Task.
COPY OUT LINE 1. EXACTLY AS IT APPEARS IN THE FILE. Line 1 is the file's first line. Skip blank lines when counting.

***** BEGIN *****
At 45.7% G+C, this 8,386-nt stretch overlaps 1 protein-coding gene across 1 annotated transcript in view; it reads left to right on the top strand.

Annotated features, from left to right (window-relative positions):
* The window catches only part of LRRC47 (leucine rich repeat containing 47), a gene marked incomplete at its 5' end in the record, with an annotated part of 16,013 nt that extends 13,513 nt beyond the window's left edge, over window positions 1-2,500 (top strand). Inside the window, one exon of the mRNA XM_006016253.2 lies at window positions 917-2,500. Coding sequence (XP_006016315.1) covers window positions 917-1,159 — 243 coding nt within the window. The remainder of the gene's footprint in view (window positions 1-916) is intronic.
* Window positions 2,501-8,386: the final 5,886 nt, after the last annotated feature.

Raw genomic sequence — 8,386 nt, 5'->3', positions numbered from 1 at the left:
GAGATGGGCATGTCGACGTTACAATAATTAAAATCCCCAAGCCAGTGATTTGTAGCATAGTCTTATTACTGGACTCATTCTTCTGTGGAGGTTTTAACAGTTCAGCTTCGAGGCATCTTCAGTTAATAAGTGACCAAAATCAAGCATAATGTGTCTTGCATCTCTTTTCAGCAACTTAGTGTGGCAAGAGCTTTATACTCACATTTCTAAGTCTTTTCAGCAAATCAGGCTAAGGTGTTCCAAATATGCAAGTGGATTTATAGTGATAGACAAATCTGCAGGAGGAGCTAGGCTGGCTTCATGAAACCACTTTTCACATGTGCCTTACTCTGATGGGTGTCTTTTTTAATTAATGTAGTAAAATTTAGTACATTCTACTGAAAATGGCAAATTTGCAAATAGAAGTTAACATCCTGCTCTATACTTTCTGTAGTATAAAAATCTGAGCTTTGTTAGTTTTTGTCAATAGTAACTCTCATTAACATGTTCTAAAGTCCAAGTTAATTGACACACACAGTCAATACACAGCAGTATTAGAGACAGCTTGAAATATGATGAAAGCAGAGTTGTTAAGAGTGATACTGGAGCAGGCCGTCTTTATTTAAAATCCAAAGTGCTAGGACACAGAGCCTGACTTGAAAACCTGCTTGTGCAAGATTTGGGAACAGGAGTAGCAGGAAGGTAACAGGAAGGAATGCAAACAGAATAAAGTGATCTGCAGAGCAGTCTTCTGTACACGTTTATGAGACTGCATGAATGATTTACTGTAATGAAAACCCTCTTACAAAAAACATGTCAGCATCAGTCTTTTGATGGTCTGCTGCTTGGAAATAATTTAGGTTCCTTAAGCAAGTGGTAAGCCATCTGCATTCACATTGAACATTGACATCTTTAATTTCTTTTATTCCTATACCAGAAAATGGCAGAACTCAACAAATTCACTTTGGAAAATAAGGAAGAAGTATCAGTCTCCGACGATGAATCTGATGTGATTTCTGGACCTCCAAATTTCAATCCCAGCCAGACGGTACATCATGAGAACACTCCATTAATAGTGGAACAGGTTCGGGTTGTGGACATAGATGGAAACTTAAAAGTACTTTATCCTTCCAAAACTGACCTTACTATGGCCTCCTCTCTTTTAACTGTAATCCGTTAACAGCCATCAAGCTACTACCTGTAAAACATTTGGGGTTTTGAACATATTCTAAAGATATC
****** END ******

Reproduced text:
At 45.7% G+C, this 8,386-nt stretch overlaps 1 protein-coding gene across 1 annotated transcript in view; it reads left to right on the top strand.